Dad, political sociologist, local councillor, drummer from Malta

Saturday, September 09, 2017

GUEST POST: What will you do with what we started?


By a Volunteer, PN 2017 Electoral Campaign

Dear Adrian and Chris, 

I've been involved in other election campaigns in the past, however the 2017 election was different. This time I was there for a cause. It was not just about electing a party into government, it was about being on the right side of things. 

My involvement started off as a minor contribution but as the events unfolded, what should have been a marketing think tank, ended up becoming the unofficial campaign group. Some of us had never been involved in the party before. Others had been there ever since. What kept us going was a strong belief that this time things had to change. 

By the end of it, we were leaving our base in the early morning hours and waking up again there. Some of us were clearly deprived of sleep. But it did not matter. The cause was much bigger. Every day we came across people who switched back. Some of these we never thought would ever do so, let alone help out and endorse PN publicly.

This really encouraged us to work harder. We turned ideas round at a speed we never imagined possible. We produced videos at a fraction of the normal production times. We were not alone in this. Our families had to be patient enough to go through it with us.

In hindsight it still remains a meaningful experience. Through it I learnt a lot.

I learnt that passion is key! The more people joined the volunteer team, the more I realized that what was common between us was the passion to prove to the world that Malta can do better and that our leaders should not be anywhere close to the allegations of corruption we have read about. (You could be legalistic about proof, or the lack of it, however I believe that it is simply lowering the standard of what an inspiring leader should be).

As a team we shared an aspiration to deliver a campaign like never before. We aimed to restore PN's reputation, as one which is closer to the people, and one which can continue shaping the lives of people as it has done in the past. We put in a lot of effort to do things in a different way...and we did. 

Behind us was the difficult experience the party had gone through in 2013. That defeat humbled the members of the party. Contrary to what some think, the party was very realistic on the prospects of it winning. We opted to not lose hope in context of an expected defeat. We banked on the supposedly undecided voter. If Simon Busuttil was courageous enough to leave his comfortable job as an MEP and do the crazy thing of trying to rebuild a party from the ground up, it would have been insulting to give up now. 

And in truth, why should we give up now? Why should you ever give up? The numbers do not do justice to the hard work that went into putting the party back on its feet. The outcome was surely not the result we worked hard for but that does not mean we were not on the right side of things.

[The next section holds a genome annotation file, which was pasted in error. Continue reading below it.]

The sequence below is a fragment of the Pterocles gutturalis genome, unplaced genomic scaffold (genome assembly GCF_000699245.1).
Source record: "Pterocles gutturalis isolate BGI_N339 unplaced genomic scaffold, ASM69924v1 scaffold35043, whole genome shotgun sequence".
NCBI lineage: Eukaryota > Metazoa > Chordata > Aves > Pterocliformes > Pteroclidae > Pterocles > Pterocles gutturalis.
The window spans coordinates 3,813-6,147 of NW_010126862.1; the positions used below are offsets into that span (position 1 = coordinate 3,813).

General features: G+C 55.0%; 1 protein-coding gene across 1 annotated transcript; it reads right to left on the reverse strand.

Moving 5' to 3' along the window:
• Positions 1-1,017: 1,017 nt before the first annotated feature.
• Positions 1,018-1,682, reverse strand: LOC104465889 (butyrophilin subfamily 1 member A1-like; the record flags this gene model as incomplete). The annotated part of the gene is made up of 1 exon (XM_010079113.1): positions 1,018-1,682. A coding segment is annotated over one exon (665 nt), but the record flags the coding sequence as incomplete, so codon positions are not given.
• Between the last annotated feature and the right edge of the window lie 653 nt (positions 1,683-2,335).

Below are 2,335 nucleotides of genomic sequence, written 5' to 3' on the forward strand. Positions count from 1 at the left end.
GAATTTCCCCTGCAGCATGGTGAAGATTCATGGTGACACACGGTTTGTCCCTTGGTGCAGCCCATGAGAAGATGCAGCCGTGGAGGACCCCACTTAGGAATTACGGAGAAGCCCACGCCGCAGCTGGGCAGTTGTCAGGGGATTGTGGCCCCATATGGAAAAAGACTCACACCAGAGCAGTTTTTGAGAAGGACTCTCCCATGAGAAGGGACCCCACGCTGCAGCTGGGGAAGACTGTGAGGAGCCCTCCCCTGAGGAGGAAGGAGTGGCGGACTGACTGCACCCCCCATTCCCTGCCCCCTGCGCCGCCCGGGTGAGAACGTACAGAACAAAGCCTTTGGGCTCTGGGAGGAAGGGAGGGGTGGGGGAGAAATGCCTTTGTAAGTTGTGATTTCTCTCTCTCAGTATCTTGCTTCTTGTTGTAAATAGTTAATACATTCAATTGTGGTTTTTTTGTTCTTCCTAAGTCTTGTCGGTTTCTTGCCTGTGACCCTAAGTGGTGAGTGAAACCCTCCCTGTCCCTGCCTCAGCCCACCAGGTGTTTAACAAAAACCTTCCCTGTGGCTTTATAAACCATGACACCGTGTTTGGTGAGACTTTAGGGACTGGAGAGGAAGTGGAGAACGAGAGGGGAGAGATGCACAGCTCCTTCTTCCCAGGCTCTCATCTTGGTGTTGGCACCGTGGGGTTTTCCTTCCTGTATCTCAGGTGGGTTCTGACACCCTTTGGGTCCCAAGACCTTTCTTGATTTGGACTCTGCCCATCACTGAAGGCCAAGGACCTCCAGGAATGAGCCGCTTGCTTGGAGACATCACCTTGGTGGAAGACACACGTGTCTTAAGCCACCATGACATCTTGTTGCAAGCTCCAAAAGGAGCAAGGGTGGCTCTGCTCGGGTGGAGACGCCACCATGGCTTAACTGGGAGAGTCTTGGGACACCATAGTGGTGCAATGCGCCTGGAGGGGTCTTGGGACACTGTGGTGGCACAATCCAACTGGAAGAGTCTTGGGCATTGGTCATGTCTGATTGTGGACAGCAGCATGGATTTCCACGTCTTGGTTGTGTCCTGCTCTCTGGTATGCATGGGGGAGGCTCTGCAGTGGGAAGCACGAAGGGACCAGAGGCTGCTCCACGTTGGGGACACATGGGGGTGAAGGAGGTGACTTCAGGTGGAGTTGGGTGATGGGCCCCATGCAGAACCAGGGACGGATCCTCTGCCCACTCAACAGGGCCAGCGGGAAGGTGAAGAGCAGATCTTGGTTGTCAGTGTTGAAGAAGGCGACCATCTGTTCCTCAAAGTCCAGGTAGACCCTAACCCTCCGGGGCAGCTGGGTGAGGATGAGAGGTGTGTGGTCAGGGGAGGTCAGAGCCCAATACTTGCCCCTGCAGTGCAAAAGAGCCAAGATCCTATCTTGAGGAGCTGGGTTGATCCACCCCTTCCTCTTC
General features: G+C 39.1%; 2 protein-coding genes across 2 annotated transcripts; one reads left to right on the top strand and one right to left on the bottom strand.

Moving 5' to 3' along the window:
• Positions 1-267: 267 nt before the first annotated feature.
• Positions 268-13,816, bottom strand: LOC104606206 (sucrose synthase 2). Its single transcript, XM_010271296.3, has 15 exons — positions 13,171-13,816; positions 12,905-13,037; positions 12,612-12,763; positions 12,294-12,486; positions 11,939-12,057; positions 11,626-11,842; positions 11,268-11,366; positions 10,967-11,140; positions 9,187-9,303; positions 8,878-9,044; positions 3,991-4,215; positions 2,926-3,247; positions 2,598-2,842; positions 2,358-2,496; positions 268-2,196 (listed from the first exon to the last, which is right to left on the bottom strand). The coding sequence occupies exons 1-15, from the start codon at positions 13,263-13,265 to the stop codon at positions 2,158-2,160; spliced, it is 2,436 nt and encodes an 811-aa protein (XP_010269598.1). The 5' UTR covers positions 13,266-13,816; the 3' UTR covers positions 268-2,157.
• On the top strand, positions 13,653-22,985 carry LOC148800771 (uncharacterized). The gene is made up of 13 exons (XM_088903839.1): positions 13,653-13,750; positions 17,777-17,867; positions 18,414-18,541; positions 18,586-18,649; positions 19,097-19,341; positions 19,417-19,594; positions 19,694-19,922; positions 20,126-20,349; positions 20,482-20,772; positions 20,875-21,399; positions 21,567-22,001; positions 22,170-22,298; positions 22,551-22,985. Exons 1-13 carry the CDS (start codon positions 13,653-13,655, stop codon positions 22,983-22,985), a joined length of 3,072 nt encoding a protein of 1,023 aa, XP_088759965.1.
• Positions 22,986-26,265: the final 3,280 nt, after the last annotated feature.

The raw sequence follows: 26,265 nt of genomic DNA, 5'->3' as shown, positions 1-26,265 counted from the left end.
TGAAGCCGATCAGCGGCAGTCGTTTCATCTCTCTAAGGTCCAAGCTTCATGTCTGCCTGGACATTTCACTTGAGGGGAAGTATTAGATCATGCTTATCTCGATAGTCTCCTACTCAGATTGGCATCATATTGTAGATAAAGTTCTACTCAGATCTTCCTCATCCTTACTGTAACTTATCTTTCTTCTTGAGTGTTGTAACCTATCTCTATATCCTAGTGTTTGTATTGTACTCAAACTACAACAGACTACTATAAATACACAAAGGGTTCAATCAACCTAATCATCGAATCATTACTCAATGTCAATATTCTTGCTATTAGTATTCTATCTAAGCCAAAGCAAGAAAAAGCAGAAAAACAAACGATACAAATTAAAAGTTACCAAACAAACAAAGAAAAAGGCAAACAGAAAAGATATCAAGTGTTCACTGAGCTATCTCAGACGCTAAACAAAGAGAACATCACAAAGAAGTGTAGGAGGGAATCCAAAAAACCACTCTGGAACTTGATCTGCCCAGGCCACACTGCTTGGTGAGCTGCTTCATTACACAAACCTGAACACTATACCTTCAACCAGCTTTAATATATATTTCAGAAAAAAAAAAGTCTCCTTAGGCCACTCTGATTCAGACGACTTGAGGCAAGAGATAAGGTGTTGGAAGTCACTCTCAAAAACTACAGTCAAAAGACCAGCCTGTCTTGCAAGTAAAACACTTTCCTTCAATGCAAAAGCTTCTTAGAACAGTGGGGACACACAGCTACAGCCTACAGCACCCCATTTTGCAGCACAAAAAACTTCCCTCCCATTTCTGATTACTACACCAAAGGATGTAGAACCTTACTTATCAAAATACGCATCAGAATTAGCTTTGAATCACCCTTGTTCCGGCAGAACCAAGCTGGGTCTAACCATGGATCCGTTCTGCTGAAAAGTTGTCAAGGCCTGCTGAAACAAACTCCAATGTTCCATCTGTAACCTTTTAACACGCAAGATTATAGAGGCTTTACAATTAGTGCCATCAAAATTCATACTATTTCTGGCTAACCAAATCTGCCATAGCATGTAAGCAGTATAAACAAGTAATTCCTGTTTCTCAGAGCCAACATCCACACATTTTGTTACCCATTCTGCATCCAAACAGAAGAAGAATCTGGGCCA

The day after the 3rd of June we still believed we had started something meaningful, beautiful amidst the noise. We hoped that a lot of good will come out of this and that it definitely won't stop there. 

Hindsight offers a very comfortable view of what could have been done better, and rightly so. Many don't know that a week after the election result was announced, a group of volunteers started meeting regularly to prepare a list of learnings for the new administration to build on. I would say that 80% of the issues we listed came as no surprise and a set of weaknesses which probably even PL is aware of. 

Fast forward a few months later. What happened to what we started and what will you do with it if trusted to lead this party? A big chunk of us were there for the cause of what is right. Do we dismiss that a few weeks down the line simply because the vote did not come our way? What would have happened to Malta's accession in the European Union had our leaders moved away from this vision after the 1996 result?

Could it be that PN has still to learn how to be in opposition before it can get back to government. It is like changing jobs after years of working at the same company. Suddenly you have to learn new ways of doing things and you are not in your comfort zone anymore. 

To add to the complexity of the situation, in this case you did not change your job out of choice, you were made redundant and there is the hurt of tackling that as well. What do you do then? Do you dismiss the sense of purpose that made you get out of bed everyday. Wouldn't that make you like the average guy in the company and lessen your chances of making a notable difference? More importantly wouldn't that kill who you really are and bring to a halt what you started with such passion and conviction?

In the past weeks the momentum that the party had gained post election has been replaced by the hype around the leadership race. Some of the volunteers that campaigned together pre-election are now campaigning for you in one team or the other. 

This is not a sign of disunity and it highlights an important moment for the PN and for Malta. The new mindset and enthusiasm that either of you will bring along, will shape the party for the years to come. As in the case of the EU vision, it will shape what Malta will be like. 

I just hope that when the party regains the momentum (as hard as it will be), and if you ever ask me to help out again, I would have no difficulty in juggling work and family time for a meaningful cause, meaningful enough as what we started.

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